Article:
LE MANS, France - With barely five months of sales behind the CTS, Cadillac already plans to freshen the car's interior for the 2004 model year and add a V-8-powered model.
Also, a more powerful six-cylinder engine will be standard in the base model, said Jim Taylor, vehicle line executive for General Motors' luxury cars.
The CTS went on sale in January, the first of several rear-drive cars that Cadillac will introduce in the next several years as it aims to revive its image and sales.
Some auto journalists and others said after the introduction that the CTS needs more power and a more refined interior, and GM is responding.
"Each year the bar goes up and the luxury market gets more competitive," said Taylor, who spoke at a press event here. "Gone are the days when you introduced a new car and forgot about it for five years."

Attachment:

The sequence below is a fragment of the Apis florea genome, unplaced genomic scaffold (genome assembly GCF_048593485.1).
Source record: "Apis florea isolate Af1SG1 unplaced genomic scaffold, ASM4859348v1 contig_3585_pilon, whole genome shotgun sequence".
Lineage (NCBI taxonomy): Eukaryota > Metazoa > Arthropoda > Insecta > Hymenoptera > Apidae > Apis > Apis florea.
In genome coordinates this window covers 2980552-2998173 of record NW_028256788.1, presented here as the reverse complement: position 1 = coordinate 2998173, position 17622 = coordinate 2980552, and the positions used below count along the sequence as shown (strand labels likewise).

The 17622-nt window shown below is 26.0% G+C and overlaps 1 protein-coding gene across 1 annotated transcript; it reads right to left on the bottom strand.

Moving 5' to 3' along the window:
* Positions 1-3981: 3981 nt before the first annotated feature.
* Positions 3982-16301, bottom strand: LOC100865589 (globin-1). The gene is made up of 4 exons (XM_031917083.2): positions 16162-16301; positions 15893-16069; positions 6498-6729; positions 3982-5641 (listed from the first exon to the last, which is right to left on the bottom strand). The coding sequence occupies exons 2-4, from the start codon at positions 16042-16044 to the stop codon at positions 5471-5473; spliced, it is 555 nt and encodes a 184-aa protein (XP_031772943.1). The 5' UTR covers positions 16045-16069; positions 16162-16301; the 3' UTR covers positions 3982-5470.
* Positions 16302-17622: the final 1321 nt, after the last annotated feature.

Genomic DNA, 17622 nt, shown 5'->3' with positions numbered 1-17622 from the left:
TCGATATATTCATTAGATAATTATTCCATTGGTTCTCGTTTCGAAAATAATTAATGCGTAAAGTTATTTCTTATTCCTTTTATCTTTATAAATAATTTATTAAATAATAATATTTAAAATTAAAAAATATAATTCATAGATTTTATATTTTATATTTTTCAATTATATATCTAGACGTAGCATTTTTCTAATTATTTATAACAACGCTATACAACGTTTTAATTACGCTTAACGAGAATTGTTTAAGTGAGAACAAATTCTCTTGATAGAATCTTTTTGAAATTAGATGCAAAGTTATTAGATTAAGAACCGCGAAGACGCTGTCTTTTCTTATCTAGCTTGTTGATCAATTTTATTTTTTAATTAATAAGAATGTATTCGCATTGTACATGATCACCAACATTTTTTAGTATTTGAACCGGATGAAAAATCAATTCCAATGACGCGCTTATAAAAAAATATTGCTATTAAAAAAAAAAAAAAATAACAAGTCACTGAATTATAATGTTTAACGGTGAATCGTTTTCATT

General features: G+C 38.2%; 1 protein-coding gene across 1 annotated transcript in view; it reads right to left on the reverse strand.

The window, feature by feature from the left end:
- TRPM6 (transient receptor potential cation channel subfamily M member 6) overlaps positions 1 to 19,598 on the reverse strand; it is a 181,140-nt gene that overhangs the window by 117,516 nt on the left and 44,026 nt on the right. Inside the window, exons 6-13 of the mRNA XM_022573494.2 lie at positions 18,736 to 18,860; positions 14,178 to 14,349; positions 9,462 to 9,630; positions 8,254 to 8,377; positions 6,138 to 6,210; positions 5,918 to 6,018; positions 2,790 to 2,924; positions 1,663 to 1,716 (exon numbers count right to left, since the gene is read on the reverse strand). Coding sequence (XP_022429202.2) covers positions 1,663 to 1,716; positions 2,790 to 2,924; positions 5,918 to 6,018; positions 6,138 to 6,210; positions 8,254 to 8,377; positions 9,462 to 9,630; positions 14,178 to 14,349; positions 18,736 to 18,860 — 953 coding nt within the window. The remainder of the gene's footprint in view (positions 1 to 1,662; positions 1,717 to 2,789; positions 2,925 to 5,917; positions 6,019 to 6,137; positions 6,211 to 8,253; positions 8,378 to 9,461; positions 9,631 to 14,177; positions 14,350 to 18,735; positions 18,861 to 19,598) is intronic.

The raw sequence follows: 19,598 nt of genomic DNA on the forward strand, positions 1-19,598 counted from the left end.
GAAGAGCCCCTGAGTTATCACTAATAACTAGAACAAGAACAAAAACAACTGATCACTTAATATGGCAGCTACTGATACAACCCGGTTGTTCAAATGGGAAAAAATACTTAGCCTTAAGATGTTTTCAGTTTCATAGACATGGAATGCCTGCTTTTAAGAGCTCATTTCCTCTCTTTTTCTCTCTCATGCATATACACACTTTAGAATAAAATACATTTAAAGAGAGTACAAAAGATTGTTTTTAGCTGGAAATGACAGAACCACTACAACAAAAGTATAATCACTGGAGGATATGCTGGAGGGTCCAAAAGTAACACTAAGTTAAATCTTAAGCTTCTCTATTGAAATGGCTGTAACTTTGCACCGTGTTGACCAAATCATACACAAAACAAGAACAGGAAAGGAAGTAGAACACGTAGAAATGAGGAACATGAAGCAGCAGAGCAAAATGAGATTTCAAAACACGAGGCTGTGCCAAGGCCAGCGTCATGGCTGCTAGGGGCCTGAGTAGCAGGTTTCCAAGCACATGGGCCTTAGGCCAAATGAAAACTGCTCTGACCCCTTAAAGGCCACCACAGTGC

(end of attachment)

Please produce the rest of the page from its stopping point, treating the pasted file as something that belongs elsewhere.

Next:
The high-performance sedan, called the CTSi, will be powered by a 5.7-liter V-8 producing about 350 hp. Sales begin in fall 2003.
Taylor said the CTSi will be aimed at high-performance enthusiasts and the first models will be offered only with a manual transmission. Cadillac expects to boost manual transmission sales in the CTS to 10 percent, up from 8 percent. An automatic will be available later for the CTSi.
The CTS' 220-hp, 3.2-liter V-6 will be replaced for the 2004 model year with a larger V-6. The V-6 bows in summer 2003. No horsepower figure was available.
Taylor said the car's interior will be freshened to give it more warmth, which will be achieved with special lighting, more chrome, more jewelry and luxurious grains. The interior changes evolved from clinics held in California.
In other Cadillac news, Taylor said no decision has been made on when or if Cadillac's top seller, the DeVille, will be replaced with a rear-drive sedan.
The front-drive DeVille will remain in the portfolio though the 2008 model year. The car will get new sheet metal for the 2006 model year.